The phone rang, and this time, I was in no mood to get another random call after already getting a ‘your auto warranty’ and ‘your credit card rates’ offers.
On the other end of the line was a person who sounded young. He was doing a poll, and he asked me if I’d participate.
As we say sometimes in the South, I blew a gasket.
I don’t remember what I said because I was in the middle of working on a book and I was highly annoyed the phone rang. I do remember mentioning mobilization of bias and the worthlessness of polls in general. The lad hung up on me, and I don’t blame him. Hopefully my number got redlined if there is such a thing among pollsters.
I rarely participate in surveys or polls. In years past I did, and I deliberately threw them. If the surveyor asked me would I vote for candidate A or B, I chose the candidate I wouldn’t vote for. It was my way of payback for being interrupted at what always seemed to be an inconvenient moment.
I’ve made it a point to ask people I know if they participate in phone polls. Most tell me they don’t. I think my informal assessment is pretty useful because my circle is very diverse. I’d say if you handed out diverse circle awards, I’d get one. I may despise random phone calls from strangers, but I love people in all shapes, sizes, and personalities.
I’ve often had people tell me how flawed polls were in 2016 ahead of the presidential election. They really weren’t flawed, at least many of them, though, in the sense we think. Polls that do a national sample on a presidential election have never made sense to me. In the United States, we do not have a mob-ruled democracy. We have a republic. The Electoral College makes it possible for small states to have a voice in national elections, ensuring that one or two large states do not permanently select a leader for the entire country.
The losing candidate in 2016 made much of the ‘win’ on the popular vote. That popular vote was in line with national polling. The fault existed in doing national polling on a matter resting on state outcomes. I don’t care how much you ‘weight’. The US is a very diverse country and I personally believe it is almost impossible to do an accurate national poll because of our cultural differences among states.
A state poll can be useful, even in states where early voting has already occurred and results to date on turnout (not candidate or issue) are known for each party. A limited national survey of voters in different states means absolutely nothing in my opinion.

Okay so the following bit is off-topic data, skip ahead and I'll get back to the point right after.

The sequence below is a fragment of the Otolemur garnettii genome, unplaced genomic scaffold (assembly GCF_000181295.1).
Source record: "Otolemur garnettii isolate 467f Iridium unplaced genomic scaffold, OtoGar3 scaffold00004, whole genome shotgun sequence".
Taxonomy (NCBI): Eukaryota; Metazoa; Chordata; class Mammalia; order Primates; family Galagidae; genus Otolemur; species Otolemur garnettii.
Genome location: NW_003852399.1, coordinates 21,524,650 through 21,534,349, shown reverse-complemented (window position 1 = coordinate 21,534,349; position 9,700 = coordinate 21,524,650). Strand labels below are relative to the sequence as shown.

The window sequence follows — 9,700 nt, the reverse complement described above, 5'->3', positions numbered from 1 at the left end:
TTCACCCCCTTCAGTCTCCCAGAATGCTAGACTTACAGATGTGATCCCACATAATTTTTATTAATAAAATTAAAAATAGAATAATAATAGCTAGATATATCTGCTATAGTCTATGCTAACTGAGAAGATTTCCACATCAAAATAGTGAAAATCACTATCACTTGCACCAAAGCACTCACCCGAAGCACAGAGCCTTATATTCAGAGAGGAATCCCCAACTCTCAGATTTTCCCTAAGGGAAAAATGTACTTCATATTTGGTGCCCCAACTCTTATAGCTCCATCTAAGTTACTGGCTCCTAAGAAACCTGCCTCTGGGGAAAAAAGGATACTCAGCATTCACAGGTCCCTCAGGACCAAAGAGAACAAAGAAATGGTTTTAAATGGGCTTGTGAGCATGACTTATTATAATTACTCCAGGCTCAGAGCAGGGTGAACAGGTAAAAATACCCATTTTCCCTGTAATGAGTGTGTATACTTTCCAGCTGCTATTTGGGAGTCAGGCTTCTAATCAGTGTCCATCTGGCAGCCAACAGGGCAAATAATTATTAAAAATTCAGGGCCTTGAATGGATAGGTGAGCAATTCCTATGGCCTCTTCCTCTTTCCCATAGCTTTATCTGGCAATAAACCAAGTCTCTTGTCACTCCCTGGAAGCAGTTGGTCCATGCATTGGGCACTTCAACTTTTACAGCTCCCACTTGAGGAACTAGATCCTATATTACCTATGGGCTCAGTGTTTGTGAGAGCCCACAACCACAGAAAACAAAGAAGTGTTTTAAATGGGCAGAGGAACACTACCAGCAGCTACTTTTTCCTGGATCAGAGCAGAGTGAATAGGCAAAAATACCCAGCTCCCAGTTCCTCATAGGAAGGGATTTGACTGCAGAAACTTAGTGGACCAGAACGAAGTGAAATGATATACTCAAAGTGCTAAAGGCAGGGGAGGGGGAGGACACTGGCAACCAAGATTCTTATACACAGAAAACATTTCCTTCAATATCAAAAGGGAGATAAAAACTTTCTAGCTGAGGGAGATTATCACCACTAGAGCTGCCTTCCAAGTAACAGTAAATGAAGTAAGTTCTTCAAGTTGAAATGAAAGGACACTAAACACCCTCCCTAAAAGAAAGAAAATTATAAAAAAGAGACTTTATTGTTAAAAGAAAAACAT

It is true that poll results can be used in an attempt to influence voters. It is false that any poll can declare, “Americans agree…” on any topic because a poll is a snapshot in time, and any identifying data is based on self-reportage.
Leading questions can be asked to deliberately sway opinion. False answers can be given for various reasons. If a surveyor asks, Did you vote in the last election?, a person might say s/he did to avoid embarrassment.
We tread dangerous ground when we set policy decisions by polls. The only poll that counts on any issue or candidate is the exercise of our right to vote on Election Day.
Harvard Business Review acknowledged the difficulty in conducting polls in today’s climate where not everyone has a landline, it’s uncertain who’s on the other end of a cell phone, and the sheer numbers required are daunting:
Before the widespread use of caller ID, telephone polls were much easier to carry out. In 1997, a national sample of about 800 respondents required between 2,000 and 2,500 calls. Today, getting that same number of respondents requires between 7,500 and 9,000 calls to get a reasonably sized sample, a precipitous decline in what’s called the response rate, which is seen as a crisis in the industry. This is a problem because of the increased cost, but also because it could mean that the sample doesn’t actually reflect the group that the poll is trying to measure.
In today’s culture of revenge, often fueled by social media, people can be wary about disclosing any personal information. We also live in the ‘Age of the Scam’, and that tamps enthusiasm for talking to strangers on the phone.
Next time you see a media outlet make a blanket declaration about all Americans and base that declaration on a poll or survey, remember that no one can accurately gauge what all Americans think anymore than your local weathercaster can always get tomorrow’s forecast right.
A poll is a snapshot in time and it’s almost always based on variables. That alone makes me unwilling to give up my information, even if it’s a simple ‘yes’ or ‘no’ when I get nothing in return. Those who are called to participate are also trusted to self-report answers on everything from voting to gun rights.
I might do a poll if someone paid me. After all, the pollsters are making plenty of dough off the folks who cough up private information.
Next time you see a pollster declare, “Americans agree…”, take it with a grain of salt because it is almost always an absolute lie if it is framed that way in the headline.
(Kay B. Day/July 21, 2020)
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